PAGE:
Books: To Buy or Not to Buy

This essay was written by Brandon Monk.

“The ideal library symbolizes everything a society stands for. A society depends on its libraries to know who it is because libraries are society’s memory.” Manguel, Alberto. A Reader on Reading. New Haven, Conn.: Yale UP, 2010. Kindle loc 4729.

“The ideal library (like every library) holds at least one line that has been written exclusively for you.” (Manguel loc 4759)

I could’ve titled this post “Confessions of a Bookstore Junkie.” I go every chance I get, but I’m not a collector. I even try to visit bookstores on vacation. For example, in March I get to go to New York and plan to visit Strand and in June, if the trip goes as planned, I will visit Shakespeare and Company while in Paris. I order books online and use a kindle/nook but still find myself going to bookstores on the off-chance I might make a discovery.

My library card is current, but I tend to move toward book ownership rather than book borrowing. Buying books forces you into giving the author the requisite commitment through investment. Borrowing books gets you into the library which you should learn to use anyway.

Borrowing books from friends is a third option. To lend means to risk the owner won’t return your book with your notes and with your memories written in the margins. To borrow may mean you see the book through the lender’s eyes first.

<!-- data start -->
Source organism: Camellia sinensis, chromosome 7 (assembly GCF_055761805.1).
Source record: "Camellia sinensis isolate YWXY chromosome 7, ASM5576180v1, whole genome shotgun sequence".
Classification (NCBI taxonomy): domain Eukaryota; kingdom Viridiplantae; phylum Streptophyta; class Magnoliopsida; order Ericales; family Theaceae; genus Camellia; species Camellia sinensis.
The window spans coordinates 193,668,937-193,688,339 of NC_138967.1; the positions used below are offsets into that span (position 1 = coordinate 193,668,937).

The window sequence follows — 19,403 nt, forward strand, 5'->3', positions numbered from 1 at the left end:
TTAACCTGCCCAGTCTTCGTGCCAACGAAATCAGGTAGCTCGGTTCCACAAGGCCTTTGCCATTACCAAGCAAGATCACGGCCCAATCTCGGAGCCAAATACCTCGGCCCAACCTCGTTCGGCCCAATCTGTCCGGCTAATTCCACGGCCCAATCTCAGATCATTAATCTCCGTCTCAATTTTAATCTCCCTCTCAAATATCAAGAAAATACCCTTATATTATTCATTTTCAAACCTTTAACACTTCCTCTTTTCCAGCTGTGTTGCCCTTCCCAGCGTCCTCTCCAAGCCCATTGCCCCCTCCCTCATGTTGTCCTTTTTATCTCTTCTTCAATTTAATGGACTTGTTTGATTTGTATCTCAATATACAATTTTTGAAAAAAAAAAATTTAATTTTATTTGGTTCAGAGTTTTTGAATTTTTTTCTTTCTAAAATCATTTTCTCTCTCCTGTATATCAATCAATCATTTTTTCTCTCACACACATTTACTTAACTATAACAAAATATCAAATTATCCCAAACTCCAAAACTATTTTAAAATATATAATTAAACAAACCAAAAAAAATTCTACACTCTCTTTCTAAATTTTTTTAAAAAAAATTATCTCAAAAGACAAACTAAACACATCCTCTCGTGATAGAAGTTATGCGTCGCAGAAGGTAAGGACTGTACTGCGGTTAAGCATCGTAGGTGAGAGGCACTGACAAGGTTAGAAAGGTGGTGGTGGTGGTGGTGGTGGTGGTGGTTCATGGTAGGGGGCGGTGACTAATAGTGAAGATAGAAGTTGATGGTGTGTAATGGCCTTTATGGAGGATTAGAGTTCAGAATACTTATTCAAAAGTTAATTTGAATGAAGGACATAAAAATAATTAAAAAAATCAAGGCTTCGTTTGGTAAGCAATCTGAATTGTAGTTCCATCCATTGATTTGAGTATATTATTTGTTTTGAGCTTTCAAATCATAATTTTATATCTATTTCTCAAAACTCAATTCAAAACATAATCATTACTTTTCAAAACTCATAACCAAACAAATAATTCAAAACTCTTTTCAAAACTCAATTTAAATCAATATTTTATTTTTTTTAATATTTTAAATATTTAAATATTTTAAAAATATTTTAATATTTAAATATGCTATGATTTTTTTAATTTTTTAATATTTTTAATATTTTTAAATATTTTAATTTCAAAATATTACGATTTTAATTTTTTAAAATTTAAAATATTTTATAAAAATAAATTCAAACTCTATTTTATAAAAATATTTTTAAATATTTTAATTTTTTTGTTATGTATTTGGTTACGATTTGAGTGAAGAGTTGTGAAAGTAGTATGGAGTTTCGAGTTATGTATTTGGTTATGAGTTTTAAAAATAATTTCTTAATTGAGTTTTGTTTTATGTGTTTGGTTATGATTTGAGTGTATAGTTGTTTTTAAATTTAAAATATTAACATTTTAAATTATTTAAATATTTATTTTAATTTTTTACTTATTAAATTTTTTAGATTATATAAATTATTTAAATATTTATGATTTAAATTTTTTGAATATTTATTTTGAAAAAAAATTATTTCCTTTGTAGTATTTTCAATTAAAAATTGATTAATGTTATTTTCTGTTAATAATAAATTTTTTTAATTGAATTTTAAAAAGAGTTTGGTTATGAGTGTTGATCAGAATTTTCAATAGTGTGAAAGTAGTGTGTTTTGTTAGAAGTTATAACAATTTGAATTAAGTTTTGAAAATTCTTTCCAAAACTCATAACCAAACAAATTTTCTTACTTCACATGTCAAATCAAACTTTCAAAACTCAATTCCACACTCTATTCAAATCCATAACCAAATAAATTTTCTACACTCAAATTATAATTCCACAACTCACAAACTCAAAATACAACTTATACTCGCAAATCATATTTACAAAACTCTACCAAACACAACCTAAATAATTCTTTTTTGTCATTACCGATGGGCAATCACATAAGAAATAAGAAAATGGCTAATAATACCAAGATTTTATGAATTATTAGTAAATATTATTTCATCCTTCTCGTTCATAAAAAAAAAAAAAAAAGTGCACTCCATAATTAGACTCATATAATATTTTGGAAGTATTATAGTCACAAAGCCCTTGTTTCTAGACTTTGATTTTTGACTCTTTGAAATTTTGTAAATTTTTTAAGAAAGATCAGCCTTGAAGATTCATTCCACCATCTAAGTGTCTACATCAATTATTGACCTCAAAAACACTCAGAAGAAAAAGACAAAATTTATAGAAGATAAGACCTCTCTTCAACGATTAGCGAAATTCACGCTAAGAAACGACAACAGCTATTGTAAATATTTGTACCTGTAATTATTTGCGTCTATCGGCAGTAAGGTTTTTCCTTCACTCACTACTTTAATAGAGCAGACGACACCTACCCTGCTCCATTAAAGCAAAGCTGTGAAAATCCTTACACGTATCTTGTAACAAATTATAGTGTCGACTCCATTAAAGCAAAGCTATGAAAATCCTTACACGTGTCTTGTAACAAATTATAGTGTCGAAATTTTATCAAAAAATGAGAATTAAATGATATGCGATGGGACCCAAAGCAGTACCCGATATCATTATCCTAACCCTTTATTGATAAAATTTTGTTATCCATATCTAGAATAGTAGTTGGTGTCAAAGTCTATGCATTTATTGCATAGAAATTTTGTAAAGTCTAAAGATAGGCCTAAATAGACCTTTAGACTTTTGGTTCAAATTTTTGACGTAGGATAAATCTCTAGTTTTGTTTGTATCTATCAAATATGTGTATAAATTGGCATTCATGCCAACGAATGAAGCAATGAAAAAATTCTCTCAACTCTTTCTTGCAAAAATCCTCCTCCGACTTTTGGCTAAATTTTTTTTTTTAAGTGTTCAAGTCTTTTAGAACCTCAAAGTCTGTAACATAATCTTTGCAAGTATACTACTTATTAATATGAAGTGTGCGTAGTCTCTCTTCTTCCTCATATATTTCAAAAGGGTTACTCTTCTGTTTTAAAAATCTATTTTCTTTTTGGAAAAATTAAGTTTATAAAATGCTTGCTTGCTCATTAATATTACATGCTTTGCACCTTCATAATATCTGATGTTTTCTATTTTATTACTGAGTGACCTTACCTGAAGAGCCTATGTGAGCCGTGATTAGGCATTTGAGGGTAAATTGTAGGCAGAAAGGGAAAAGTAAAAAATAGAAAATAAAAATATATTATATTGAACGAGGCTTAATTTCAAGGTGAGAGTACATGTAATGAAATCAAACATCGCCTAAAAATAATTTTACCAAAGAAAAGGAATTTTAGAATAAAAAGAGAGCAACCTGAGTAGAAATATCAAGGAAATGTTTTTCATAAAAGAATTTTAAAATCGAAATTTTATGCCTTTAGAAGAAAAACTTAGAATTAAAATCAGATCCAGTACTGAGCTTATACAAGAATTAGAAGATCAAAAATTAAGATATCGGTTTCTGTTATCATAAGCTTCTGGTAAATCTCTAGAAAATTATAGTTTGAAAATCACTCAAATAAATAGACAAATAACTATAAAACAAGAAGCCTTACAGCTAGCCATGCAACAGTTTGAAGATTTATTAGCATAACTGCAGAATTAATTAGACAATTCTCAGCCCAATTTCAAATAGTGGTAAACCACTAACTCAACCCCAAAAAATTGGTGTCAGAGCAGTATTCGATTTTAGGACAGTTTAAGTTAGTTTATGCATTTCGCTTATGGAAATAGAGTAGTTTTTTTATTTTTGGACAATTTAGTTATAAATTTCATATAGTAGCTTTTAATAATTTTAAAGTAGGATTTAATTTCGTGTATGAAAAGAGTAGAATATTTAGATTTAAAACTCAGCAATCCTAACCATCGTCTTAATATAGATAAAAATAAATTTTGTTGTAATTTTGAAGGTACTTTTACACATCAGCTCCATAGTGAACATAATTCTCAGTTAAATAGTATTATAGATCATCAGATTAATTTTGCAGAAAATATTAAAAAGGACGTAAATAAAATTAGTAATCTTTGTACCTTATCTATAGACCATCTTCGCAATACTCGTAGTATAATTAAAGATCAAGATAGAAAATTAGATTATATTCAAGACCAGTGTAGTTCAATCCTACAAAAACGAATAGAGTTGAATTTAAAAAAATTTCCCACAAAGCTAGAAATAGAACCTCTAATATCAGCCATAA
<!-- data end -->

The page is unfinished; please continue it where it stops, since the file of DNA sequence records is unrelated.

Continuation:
Search for books by looking “through the review sections of newspapers and magazines, talking to friends about their favorite books, whenever you meet someone in an interesting profession ask them, check out acknowledgments, blurbs and bibliographies of books you do like, read a collection of essays to try out different authors, read a book about books, search the internet, go to author websites, search for listervs, chat online about books, and go to libraries and bookstores!” Dirda, Michael. Book by Book: Notes on Reading and Life. New York: Henry Holt, 2006. Kindle,  loc 1547.

Ready access to books is a relatively new phenomena. “We take books and mass literacy for granted, but in reality, they are a recent iteration, going back not even a millennium.” Ulin, David L. The Lost Art of Reading: Why Books Matter in a Distracted Time. Seattle, WA: Sasquatch, 2010. Kindle loc 62. Books were never easier to get your hands on. Amazon offers thousands of books for free online and Project Gutenberg touts 38,000 in free ebooks. An iPad/iPhone app offers free books as well.

I don’t care how you get books, but give yourself multiple options and an opportunity for chance discovery. Getting books into your reading pipeline should be a comfortable experience.